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Picking "Ripe" fruit

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Picking "Ripe" fruit

Brandon Nelson | May 1, 2001 05:03 PM

Good day hounds

I saw a question on an older post that would make for good discussion on it's own. Picking ripe fruit. The question dealt with cantaloupe. Rachel had picked a melon that smelled tasty and tasted bad. Thats not uncommon, especially this time of year. The melon probably came from Mexico. Cantaloupe isn't in season in the states unitl the late spring to early summer.

First a few words on ripe fruit. As soon as fruit is harvested it stops developing sugar. The lone exception to that rule is the banana. We don't get tree ripened bananas here in the states. Harvested fruit won't get sweeter, but it will get softer. Fruit tends to develope the bulk of it's sugar during it's final days on the tree/vine/bush etc. This will happen after the fruit reaches it's mature size. Most often fruit is harvested when it reaches mature size, regardless of sugar content. This is why we so frequently find hard green fruit at the supermarket. Farming is a tough business and the faster a grower has his fruit on the truck the safer he is. The longer fruit is in the field the more opportunity for disaster.

Aside from you taste, your sense of smell is often the best indicator of the readiness of fruit. Use your nose! Don't be shy about asking to taste a piece of fruit though. Most places encourage their employees to allow customers to sample product. The scent of ripe mature fruit should make you mouth water. Pears should smell floral, melons musky, berries should have a perfume that makes you want to eat them here and now!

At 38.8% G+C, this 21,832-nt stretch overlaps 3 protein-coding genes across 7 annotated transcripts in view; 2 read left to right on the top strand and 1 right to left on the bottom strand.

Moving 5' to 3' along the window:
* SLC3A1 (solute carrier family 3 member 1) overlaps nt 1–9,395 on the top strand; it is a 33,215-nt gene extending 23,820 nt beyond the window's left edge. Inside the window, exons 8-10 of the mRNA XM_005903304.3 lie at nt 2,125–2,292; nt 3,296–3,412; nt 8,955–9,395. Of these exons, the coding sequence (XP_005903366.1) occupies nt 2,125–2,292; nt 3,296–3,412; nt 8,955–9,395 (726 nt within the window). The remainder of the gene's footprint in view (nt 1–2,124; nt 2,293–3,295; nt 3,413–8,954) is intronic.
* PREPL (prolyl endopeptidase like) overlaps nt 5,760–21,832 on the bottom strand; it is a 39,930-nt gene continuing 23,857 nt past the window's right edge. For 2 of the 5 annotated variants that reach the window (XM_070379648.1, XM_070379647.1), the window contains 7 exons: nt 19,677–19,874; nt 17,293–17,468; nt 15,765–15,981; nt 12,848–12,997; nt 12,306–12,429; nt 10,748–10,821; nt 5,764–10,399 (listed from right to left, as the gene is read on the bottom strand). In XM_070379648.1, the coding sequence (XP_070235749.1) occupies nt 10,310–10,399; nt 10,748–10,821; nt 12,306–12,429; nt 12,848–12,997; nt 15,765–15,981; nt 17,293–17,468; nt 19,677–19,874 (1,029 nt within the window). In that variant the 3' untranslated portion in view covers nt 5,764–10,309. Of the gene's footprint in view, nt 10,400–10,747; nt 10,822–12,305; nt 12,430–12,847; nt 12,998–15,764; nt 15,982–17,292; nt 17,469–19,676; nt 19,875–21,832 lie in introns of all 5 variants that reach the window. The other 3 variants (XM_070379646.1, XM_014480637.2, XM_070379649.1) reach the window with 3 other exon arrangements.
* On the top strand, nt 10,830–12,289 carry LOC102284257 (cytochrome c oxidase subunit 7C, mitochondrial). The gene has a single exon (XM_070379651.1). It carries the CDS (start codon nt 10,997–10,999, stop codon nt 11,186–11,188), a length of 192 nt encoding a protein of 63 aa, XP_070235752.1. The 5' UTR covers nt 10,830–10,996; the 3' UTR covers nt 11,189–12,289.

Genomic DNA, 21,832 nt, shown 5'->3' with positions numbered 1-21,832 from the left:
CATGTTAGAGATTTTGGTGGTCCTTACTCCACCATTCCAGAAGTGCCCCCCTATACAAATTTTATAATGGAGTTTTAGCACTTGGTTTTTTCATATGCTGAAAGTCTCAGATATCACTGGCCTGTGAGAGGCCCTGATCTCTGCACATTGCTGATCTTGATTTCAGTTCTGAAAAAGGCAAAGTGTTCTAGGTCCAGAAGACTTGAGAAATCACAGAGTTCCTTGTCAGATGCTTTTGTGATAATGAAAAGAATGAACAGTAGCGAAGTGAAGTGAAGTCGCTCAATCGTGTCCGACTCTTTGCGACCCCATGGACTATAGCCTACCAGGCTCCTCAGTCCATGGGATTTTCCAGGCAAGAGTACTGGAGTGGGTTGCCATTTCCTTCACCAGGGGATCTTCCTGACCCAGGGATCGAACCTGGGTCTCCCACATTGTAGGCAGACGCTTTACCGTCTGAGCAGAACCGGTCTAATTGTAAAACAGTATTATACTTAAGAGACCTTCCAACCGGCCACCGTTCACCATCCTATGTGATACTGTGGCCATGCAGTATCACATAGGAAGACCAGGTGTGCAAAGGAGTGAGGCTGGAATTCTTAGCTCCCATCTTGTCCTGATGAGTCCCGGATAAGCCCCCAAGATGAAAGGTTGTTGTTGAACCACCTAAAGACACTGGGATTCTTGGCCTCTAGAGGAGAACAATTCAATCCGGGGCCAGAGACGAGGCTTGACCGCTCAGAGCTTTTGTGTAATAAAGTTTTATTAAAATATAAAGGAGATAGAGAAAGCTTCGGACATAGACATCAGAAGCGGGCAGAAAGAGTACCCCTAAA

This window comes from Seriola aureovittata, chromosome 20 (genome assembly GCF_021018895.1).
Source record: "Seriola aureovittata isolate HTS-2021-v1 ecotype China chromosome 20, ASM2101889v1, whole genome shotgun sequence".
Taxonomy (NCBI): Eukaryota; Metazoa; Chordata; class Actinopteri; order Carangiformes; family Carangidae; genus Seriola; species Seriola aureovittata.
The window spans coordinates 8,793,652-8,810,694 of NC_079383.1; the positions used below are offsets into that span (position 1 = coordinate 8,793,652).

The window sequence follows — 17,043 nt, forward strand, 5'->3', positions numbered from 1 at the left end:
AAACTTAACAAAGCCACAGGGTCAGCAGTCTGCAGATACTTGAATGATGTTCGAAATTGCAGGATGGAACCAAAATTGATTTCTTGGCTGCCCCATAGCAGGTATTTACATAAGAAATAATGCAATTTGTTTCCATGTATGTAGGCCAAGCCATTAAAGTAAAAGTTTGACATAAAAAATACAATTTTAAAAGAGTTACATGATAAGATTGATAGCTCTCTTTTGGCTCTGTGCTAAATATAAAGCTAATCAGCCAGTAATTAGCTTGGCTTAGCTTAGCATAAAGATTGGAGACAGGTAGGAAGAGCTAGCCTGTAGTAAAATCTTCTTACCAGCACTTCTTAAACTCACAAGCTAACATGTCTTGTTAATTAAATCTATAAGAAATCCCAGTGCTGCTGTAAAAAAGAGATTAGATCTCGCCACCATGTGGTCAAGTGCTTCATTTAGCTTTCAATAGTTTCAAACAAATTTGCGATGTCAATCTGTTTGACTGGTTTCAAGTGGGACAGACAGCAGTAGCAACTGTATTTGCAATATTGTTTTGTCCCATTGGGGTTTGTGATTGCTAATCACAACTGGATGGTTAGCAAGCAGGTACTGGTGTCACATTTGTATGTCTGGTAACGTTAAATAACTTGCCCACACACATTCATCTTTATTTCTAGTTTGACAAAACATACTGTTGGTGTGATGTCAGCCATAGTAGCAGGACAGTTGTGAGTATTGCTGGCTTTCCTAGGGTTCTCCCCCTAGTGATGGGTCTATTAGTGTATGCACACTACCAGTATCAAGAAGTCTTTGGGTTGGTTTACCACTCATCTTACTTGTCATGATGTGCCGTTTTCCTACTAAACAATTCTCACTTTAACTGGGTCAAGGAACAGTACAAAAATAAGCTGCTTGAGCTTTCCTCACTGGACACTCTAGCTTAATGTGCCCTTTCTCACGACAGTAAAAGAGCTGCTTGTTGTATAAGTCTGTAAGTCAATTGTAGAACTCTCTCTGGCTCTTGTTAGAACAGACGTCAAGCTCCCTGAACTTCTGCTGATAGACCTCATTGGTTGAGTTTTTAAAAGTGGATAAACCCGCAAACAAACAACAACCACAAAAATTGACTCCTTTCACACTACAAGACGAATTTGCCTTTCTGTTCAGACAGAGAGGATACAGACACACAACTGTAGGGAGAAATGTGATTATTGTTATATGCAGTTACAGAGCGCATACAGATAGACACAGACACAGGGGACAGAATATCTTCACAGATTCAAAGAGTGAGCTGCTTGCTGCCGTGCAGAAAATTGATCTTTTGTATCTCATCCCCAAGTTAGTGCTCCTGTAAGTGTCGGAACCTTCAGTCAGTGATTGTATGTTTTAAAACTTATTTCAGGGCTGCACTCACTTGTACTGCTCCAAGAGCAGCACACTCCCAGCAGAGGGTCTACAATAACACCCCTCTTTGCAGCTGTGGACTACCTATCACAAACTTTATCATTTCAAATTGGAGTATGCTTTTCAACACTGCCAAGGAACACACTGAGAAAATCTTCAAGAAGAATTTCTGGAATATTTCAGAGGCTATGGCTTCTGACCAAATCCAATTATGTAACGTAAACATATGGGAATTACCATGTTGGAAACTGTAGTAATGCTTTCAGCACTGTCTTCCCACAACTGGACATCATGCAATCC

Since the question I found was specifically about cantaloupe I will further adress it. Both the webbing and background of a cantaloupe should be beige or tan. It should feel heavy for it's size. When ready to eat the stem end should give slightly and not be rock hard. If there is a place where iced cut melons are on display check it out, even if you prefer a whole one. Those cuts came from the same batch of melons you are searching through. There should be only a tiny ring of green around the rind. The flesh should be a deep orange and not pale. Remember to smell cut melons too.

Chow!!!

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